‘Silverfish DX’ Review – A Fun Revival of a Classic High Score Chaser

Chaotic Box’s Silverfish DX ($3.99), a revival of the 2010 high score chaser, is kind of like the marriage of Pac-Man with Pacifism mode from Geometry Wars – coincidentally, did you notice Geometry Wars 3 isn’t on the App Store any more? That’s some garbage. You are pursued by enemies, and there are two ways to clear them out: one is by collecting bombs (called energy pods in Trainer mode, the game’s tutorial) that blow up nearby enemies and leave behind multiplier protons which you can pick up. The other element is that the bombs increase your POW meter, and once that fills up, you go into MAX mode, where you turn the tables on enemies and start to eat them for their delicious sustenance, and points. You get more points based on your base multiplier, but each enemy you eat in MAX mode increases your temporary multiplier, so you can get x40 multiplier on top of a permanent x120 multiplier.

But if you take damage, then your POW meter drops to one bar and if you don’t get a bomb within 5 seconds, you die. Also, if you take a hit while at one bar, you die instantly. Your POW meter also steadily decreases, so if you take long routes to the bombs, you might find it takes an extra bomb pickup to activate MAX mode. The one ability you have beyond this is Time Shock. Tap the screen, and time slows down and enemies will run away from you, allowing you safe passage to where you need to go.

Silverfish DX is all about tradeoffs. Is it worth going around a horde of enemies to get to the bomb, if it leaves you in danger for a longer amount of time? But the cost of messing up is that you might have to collect three bombs to get back to MAX, and that’s assuming if you survive. Time Shock also has a cost in that you won’t get many protons from your kill with the bomb, because enemies will scatter out of the way. See, one trick to get a lot of protons from one bomb is to lure enemies to chase you near a bomb, then swing around it, and fly back into the bomb as the horde nears it, taking out a bunch at once and flying you straight into a bunch of protons. Of course, you better be sure that you have enough POW to go MAX…

The game is brilliantly tense as you play, because you always have these systems on your mind while you’re trying to just survive. Things just keep ramping up without you realizing it, and you’re making strategic decisions with each bomb. Do you go for the existing hordes, knowing that they’ll run, or for the new ones popping up that you can get to before they scatter? Do you use your Time Shock now to get to a bomb and trigger MAX mode, at the risk of not having it if you need it right after you get out of MAX? Or do you wait, and possibly wind up needing it anyway? So many decisions and tradeoffs have to be made while you play, and the game is fantastic at combining raw thrills with strategic intent. It’s the same way that it feels like Pac-Man, and it feels like Geometry Wars Pacifism, but yet…not.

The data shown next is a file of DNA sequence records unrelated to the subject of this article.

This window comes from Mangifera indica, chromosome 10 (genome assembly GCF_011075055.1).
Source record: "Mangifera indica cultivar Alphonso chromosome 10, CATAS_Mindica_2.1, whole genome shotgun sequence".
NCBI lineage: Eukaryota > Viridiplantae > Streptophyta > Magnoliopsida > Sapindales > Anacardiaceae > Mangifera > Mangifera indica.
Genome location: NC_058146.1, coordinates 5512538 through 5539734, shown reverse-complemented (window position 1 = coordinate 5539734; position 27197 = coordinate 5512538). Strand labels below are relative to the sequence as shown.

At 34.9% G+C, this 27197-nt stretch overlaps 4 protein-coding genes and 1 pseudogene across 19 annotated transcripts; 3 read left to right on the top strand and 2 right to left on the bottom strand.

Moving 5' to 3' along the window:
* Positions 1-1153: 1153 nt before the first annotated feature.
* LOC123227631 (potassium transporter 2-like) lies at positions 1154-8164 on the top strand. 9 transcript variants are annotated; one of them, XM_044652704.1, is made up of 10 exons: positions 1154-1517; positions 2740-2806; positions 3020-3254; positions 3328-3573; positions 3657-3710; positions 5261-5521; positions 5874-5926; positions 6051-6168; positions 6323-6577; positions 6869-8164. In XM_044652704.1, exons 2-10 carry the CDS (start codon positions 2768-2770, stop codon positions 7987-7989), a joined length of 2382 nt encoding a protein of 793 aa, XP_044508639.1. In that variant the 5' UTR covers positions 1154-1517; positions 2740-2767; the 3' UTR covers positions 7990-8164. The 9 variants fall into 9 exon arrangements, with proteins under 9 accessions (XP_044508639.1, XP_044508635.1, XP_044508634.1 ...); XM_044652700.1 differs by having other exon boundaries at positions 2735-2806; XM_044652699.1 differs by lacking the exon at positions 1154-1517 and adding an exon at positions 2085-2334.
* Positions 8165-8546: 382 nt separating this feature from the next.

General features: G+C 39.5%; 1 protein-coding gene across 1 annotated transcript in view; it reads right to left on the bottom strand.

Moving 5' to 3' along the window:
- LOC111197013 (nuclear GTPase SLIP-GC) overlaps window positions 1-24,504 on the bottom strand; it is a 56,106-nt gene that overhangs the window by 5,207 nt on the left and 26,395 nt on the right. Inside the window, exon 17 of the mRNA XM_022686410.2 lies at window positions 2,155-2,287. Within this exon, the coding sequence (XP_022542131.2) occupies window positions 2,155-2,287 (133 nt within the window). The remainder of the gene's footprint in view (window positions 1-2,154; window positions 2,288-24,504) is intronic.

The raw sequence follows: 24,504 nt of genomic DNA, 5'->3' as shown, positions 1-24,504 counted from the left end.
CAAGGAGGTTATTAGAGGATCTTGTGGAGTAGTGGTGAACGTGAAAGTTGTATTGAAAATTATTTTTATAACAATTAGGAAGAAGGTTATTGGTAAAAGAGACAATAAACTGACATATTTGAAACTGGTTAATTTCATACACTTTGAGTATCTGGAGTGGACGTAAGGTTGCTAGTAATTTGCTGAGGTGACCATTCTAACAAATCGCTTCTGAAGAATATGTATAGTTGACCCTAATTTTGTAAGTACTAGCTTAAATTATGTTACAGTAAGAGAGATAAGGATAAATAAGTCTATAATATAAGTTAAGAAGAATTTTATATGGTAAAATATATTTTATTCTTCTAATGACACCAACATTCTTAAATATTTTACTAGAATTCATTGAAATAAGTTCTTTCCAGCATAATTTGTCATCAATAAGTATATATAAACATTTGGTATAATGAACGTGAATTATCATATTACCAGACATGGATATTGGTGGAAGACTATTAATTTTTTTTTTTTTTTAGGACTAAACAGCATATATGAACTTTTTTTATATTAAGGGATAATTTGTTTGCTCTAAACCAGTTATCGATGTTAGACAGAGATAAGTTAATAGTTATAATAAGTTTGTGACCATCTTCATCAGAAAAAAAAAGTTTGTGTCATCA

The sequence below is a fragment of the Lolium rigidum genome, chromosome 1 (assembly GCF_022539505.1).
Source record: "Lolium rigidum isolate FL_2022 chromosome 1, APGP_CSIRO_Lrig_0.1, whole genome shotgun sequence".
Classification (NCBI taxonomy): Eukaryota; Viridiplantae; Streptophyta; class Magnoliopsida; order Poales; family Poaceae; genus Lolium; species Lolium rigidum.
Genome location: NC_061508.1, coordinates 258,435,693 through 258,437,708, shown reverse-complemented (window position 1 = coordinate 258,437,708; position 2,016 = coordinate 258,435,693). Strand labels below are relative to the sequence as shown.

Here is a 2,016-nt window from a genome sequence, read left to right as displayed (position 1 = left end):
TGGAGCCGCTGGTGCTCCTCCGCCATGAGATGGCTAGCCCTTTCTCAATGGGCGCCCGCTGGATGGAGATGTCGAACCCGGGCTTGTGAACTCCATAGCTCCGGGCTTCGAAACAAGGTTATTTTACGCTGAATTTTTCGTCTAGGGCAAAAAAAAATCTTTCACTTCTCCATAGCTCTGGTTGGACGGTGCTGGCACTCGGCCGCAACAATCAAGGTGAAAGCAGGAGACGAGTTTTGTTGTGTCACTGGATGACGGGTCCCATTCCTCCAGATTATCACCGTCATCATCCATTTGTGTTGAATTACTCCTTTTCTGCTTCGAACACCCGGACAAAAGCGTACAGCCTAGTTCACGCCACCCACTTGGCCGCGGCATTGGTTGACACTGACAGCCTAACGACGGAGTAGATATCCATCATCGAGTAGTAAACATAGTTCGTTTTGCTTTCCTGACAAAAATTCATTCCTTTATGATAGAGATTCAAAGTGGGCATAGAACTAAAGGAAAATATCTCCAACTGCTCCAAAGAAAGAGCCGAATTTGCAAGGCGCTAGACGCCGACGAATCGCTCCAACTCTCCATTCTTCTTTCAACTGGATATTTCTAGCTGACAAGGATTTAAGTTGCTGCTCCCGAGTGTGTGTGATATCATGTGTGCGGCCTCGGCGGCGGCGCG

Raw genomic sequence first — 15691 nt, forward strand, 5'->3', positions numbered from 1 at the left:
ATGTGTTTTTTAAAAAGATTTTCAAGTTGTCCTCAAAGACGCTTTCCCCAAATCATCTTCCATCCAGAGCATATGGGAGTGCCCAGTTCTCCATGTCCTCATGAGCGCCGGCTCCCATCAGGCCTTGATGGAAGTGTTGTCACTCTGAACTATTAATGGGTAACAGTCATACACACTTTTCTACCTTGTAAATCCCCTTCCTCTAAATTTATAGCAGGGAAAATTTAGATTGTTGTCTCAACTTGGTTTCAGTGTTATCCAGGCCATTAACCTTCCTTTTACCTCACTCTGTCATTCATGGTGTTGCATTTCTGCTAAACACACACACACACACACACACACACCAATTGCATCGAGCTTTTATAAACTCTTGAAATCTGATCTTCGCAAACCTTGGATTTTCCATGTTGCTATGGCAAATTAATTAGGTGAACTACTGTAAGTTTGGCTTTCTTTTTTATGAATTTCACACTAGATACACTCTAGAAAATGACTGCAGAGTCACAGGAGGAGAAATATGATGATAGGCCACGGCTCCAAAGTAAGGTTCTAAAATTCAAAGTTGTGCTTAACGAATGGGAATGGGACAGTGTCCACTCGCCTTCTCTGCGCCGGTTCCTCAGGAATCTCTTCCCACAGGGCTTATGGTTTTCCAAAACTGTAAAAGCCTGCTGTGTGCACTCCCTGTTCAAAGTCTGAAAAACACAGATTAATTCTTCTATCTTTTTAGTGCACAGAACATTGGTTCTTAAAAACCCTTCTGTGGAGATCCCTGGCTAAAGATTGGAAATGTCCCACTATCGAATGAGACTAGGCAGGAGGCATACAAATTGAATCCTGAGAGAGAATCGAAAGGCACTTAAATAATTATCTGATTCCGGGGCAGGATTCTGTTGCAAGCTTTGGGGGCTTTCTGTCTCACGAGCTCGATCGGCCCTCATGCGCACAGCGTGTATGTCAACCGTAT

Of course, you’re probably well aware of all this if you’ve played the now-defunct Silverfish releases on iPhone and iPad. What’s the difference between Silverfish DX and the old Silverfish games? First off, instead of being tied to the cardinal directions, you now have 360 degrees of movement. This makes it a bit easier to navigate through tight spots of enemies, as you now can go at an angle, and not just in a straight line! I always found being stuck in the cardinal directions to feel a bit weird when enemies could run everywhere, and this alone makes this the definitive version of the game. If you miss moving in cardinal directions, use the d-pad on your MFi controller.

One thing missing from Silverfish DX compared to previous versions is the lack of extra modes besides the default one, though they all kind of used similar rules just with different tweaks. They were nice to mix up the experience, but it’s not the most glaring omission. Also, according to the developer, barely anybody played the extra modes, so there is a reason why it’s only the one mode. Though, if you see all the enemies in the game, there might just be something new for you…

The game supports MFi controls, and they work well, though there is some latency inherent to the MFi controller standard, so you might find it easier to play with the touchscreen. Honestly, I just find them different, like the turning angle is a bit different on each one, and I’ve broken high scores set with each control method while I played, but I got 10 million with touch controls. There is a bug right now with MFi controls where you can’t activate the time burst by hitting the trigger (I also wish this power was on a face button, and not just RT) after the first play session. So, you’ll need to tap the screen to activate that power. The game also has Apple TV support!

I feel like my one complaint with Silverfish DX is that it’s kind of shallow because it is just that one game mode. It’s a good game mode, and it’s well-made. But, it’s still just an arcade high score chaser, and while surprises come in the form of enemies that you discover for the first time, you’ll get the gist of the experience rather quickly. It becomes about iteration and improvement on high scores. Perhaps you’ll love that, but just be aware of it when you’re coming in. But, I had a lot of fun with Silverfish DX, and hopefully this version lasts forever, so we don’t have to wait until 2026 for Silverfish DX’ Turbo: Championship Edition Plus.

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